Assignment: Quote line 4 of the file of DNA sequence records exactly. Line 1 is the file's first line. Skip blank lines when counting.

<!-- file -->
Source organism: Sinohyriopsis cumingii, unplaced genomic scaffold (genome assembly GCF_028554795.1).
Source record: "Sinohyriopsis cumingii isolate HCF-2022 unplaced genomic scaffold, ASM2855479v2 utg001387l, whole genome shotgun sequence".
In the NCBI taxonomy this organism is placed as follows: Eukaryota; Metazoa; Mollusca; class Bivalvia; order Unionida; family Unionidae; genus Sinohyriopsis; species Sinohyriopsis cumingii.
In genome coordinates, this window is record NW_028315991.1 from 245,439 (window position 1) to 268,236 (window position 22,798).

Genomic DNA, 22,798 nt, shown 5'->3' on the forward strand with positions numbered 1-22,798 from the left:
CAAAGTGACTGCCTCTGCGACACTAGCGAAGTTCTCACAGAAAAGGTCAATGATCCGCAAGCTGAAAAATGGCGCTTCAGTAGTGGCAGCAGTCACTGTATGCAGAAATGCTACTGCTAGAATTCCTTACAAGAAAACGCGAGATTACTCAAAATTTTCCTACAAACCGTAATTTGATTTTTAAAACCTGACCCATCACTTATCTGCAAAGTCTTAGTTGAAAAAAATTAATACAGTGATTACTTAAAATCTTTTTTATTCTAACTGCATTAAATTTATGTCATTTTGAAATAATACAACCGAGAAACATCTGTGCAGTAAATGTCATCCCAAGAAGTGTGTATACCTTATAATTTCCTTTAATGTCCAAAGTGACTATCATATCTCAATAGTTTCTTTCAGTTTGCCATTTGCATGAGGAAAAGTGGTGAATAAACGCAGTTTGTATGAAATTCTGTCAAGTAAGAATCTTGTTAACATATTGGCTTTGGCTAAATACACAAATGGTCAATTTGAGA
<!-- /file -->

In genome coordinates, this window is record NW_028315991.1 from 245,439 (window position 1) to 268,236 (window position 22,798).